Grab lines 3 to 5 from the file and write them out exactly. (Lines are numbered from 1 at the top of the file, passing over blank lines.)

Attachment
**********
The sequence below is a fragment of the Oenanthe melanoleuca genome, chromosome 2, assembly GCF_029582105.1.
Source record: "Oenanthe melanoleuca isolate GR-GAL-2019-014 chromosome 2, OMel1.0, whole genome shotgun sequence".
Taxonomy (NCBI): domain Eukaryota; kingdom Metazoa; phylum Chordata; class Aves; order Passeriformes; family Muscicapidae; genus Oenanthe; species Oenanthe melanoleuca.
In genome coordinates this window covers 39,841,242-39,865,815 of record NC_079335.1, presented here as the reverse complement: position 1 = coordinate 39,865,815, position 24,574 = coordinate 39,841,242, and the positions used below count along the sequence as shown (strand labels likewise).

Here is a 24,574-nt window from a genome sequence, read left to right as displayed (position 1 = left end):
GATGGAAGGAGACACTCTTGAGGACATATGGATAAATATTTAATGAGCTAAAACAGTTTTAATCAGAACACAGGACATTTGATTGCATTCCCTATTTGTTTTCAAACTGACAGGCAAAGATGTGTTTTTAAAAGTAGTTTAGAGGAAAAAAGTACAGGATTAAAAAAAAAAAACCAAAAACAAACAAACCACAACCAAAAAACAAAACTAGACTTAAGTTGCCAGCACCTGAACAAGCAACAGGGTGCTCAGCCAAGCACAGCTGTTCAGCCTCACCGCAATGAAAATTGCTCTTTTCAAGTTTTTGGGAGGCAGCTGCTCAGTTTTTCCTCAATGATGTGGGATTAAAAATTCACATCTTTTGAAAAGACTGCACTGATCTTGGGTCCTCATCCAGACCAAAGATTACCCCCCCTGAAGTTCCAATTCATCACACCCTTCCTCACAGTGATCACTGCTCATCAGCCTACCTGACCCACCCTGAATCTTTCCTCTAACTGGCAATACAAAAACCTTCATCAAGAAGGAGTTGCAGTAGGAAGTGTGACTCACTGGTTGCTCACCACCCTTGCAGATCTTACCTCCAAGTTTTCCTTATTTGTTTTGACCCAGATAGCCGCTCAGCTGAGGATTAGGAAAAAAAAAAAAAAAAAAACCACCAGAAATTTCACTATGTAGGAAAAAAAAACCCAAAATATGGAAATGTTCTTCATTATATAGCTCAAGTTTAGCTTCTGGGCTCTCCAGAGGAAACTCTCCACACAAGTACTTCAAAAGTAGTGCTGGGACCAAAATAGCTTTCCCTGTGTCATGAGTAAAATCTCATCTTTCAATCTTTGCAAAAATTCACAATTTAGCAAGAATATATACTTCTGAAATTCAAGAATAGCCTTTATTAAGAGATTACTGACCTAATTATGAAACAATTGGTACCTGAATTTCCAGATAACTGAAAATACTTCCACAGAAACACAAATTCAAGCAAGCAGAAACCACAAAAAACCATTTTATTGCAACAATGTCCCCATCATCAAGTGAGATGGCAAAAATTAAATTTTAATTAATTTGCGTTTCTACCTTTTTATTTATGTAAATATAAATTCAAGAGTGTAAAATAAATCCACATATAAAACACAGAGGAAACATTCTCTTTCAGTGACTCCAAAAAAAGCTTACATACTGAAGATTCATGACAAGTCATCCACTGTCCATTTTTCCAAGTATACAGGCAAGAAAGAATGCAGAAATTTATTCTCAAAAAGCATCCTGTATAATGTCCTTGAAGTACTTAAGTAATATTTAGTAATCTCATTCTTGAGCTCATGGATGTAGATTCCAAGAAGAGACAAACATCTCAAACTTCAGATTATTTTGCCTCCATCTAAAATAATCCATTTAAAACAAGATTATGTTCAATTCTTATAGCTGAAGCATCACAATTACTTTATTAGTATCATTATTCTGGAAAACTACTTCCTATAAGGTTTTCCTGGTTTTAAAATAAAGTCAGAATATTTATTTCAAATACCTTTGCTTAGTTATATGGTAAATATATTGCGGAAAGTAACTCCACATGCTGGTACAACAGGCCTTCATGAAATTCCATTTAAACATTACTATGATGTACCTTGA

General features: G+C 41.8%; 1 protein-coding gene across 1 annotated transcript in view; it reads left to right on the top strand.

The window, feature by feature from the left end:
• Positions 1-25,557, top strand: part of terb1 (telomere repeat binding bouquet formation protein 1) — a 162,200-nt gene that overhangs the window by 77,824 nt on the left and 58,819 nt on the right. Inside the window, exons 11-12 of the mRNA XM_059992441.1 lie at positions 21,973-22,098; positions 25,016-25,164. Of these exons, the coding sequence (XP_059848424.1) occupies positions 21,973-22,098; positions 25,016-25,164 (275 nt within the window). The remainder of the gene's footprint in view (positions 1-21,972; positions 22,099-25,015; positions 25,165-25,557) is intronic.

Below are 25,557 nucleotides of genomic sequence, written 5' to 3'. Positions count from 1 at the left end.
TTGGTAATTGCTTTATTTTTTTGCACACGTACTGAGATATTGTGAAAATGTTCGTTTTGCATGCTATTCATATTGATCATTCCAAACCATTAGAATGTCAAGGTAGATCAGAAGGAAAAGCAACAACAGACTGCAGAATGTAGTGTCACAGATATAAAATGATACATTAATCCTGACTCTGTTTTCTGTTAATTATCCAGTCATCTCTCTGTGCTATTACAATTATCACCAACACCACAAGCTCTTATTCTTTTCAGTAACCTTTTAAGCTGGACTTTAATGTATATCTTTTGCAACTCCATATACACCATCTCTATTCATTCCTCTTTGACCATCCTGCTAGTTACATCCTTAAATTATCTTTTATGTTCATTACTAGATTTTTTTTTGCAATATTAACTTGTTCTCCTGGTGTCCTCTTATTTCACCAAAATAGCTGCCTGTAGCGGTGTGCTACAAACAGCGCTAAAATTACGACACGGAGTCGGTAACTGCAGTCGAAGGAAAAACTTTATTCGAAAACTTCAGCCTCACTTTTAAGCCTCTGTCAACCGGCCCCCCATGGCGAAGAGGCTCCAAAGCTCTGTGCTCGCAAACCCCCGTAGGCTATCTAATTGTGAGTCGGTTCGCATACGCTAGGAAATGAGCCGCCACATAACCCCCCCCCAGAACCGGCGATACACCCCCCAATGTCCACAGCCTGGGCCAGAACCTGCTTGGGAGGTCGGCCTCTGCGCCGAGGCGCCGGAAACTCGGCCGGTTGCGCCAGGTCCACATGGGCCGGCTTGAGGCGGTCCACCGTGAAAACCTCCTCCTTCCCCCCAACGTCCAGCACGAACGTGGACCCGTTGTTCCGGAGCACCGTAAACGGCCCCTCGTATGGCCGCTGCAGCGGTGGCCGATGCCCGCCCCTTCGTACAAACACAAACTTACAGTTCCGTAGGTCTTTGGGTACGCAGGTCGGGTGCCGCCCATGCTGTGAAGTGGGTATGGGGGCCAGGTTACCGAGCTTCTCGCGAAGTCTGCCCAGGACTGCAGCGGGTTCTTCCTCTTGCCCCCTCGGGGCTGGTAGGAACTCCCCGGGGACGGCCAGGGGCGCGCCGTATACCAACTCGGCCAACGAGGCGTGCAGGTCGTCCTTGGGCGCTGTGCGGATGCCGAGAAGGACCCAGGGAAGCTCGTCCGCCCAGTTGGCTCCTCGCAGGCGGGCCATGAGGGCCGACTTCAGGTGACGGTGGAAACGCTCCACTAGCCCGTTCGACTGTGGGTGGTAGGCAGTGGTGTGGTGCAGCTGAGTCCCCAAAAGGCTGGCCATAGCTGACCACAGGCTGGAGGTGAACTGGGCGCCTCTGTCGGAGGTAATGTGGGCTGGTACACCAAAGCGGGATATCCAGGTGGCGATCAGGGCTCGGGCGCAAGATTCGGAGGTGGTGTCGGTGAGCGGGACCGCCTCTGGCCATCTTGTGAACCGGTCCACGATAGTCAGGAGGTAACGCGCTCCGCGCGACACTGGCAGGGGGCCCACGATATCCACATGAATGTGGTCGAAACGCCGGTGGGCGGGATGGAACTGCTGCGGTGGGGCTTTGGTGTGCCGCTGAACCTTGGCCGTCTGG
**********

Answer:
Taxonomy (NCBI): domain Eukaryota; kingdom Metazoa; phylum Chordata; class Aves; order Passeriformes; family Muscicapidae; genus Oenanthe; species Oenanthe melanoleuca.
In genome coordinates this window covers 39,841,242-39,865,815 of record NC_079335.1, presented here as the reverse complement: position 1 = coordinate 39,865,815, position 24,574 = coordinate 39,841,242, and the positions used below count along the sequence as shown (strand labels likewise).

Here is a 24,574-nt window from a genome sequence, read left to right as displayed (position 1 = left end):